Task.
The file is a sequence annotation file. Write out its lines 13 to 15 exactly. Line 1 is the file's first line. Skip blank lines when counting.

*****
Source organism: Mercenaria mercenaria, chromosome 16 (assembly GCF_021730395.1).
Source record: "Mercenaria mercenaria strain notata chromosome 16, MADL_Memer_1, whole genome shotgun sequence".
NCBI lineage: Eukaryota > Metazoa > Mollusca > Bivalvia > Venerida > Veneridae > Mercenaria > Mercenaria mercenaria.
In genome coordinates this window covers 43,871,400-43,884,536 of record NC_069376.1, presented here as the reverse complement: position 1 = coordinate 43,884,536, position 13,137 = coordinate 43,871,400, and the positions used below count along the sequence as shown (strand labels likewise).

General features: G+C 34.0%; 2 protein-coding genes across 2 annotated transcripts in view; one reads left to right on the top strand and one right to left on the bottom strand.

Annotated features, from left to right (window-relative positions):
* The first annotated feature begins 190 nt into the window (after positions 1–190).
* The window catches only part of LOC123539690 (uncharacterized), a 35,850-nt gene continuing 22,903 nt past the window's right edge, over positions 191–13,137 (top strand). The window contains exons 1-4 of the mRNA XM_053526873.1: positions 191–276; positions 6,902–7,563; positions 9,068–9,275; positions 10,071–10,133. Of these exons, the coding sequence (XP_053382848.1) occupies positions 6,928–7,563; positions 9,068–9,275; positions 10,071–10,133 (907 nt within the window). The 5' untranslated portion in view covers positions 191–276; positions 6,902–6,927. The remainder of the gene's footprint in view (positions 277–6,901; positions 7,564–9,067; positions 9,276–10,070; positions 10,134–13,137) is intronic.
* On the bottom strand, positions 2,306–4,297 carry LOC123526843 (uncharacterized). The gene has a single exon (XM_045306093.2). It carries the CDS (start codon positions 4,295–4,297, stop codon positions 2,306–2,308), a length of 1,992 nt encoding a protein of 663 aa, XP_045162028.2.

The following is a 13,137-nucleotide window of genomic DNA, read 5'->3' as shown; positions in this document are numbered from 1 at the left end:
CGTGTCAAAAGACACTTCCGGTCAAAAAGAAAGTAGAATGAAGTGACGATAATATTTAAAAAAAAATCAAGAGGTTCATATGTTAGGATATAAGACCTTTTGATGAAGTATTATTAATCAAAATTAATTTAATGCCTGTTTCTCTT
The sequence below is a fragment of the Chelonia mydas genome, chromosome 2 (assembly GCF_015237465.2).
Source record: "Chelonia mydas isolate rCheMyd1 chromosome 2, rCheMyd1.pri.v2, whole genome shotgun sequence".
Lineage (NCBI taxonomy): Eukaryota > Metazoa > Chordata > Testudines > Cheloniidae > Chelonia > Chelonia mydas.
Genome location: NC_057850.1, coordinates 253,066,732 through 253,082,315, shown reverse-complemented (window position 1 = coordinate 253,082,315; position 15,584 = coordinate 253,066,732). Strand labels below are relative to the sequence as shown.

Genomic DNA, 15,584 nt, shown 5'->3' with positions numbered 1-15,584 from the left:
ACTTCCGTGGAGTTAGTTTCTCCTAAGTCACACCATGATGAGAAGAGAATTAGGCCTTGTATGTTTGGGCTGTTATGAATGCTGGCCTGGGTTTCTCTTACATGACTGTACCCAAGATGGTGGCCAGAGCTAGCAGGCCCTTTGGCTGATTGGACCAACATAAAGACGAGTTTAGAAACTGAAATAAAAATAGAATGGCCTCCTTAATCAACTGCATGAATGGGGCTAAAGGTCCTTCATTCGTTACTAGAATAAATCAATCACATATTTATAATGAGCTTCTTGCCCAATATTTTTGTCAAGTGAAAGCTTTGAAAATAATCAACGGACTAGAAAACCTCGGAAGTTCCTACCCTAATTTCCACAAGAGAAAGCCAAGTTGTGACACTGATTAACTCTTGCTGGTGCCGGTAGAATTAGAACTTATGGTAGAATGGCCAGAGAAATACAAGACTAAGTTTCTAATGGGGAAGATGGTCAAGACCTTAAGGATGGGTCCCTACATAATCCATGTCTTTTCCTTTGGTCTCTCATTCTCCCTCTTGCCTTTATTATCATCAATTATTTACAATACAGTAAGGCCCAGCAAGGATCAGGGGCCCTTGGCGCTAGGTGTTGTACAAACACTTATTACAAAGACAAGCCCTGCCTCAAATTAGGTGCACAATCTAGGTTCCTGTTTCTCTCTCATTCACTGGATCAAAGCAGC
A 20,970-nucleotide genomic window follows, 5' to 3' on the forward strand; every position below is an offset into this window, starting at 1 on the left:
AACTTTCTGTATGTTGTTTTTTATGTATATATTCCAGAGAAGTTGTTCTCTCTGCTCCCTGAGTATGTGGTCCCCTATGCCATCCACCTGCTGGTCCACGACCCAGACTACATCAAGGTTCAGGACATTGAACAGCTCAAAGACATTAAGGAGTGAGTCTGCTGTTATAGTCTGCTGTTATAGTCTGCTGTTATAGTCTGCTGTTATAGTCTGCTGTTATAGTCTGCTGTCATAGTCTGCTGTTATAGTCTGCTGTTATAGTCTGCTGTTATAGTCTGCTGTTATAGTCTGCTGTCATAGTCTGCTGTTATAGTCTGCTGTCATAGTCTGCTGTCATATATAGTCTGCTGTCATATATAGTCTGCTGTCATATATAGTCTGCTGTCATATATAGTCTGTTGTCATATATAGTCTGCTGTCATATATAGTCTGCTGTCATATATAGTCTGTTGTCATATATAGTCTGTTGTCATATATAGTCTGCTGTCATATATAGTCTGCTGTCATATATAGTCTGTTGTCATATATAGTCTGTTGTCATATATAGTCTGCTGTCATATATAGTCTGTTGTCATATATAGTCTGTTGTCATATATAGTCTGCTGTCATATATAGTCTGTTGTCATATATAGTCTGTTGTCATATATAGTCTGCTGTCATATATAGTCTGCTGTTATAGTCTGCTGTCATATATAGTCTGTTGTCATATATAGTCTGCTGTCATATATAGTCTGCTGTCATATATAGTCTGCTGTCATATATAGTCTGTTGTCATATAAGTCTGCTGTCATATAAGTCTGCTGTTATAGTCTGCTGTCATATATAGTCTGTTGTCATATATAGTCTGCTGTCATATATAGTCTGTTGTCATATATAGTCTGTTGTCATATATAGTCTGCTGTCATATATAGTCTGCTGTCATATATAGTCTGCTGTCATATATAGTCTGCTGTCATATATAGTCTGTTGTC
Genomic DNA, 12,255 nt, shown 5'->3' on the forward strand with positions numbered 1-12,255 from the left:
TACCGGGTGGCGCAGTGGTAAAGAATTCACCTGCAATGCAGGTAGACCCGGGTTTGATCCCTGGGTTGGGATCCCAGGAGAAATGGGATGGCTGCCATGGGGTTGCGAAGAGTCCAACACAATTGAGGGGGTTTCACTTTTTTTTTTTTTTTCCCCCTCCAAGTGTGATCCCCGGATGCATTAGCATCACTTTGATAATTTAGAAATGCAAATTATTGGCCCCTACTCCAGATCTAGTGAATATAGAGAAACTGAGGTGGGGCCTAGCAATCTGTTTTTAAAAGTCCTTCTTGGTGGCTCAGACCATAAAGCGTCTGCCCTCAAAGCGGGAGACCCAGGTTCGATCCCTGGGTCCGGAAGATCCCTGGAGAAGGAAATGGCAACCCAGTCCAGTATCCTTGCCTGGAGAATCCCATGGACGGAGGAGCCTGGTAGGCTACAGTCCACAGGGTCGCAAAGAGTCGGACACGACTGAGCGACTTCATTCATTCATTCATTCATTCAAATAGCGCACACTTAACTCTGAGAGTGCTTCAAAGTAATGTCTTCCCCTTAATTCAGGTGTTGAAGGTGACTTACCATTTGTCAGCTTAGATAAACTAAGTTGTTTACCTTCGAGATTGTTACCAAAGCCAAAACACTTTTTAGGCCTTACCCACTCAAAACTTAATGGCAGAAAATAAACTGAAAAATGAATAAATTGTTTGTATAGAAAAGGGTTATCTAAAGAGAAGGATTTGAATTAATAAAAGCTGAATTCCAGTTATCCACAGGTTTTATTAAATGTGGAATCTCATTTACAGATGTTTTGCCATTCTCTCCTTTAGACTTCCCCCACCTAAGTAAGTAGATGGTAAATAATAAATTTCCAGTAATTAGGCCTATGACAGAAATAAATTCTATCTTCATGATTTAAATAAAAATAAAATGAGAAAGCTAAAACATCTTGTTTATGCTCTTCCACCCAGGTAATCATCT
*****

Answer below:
Source record: "Chelonia mydas isolate rCheMyd1 chromosome 2, rCheMyd1.pri.v2, whole genome shotgun sequence".
Lineage (NCBI taxonomy): Eukaryota > Metazoa > Chordata > Testudines > Cheloniidae > Chelonia > Chelonia mydas.
Genome location: NC_057850.1, coordinates 253,066,732 through 253,082,315, shown reverse-complemented (window position 1 = coordinate 253,082,315; position 15,584 = coordinate 253,066,732). Strand labels below are relative to the sequence as shown.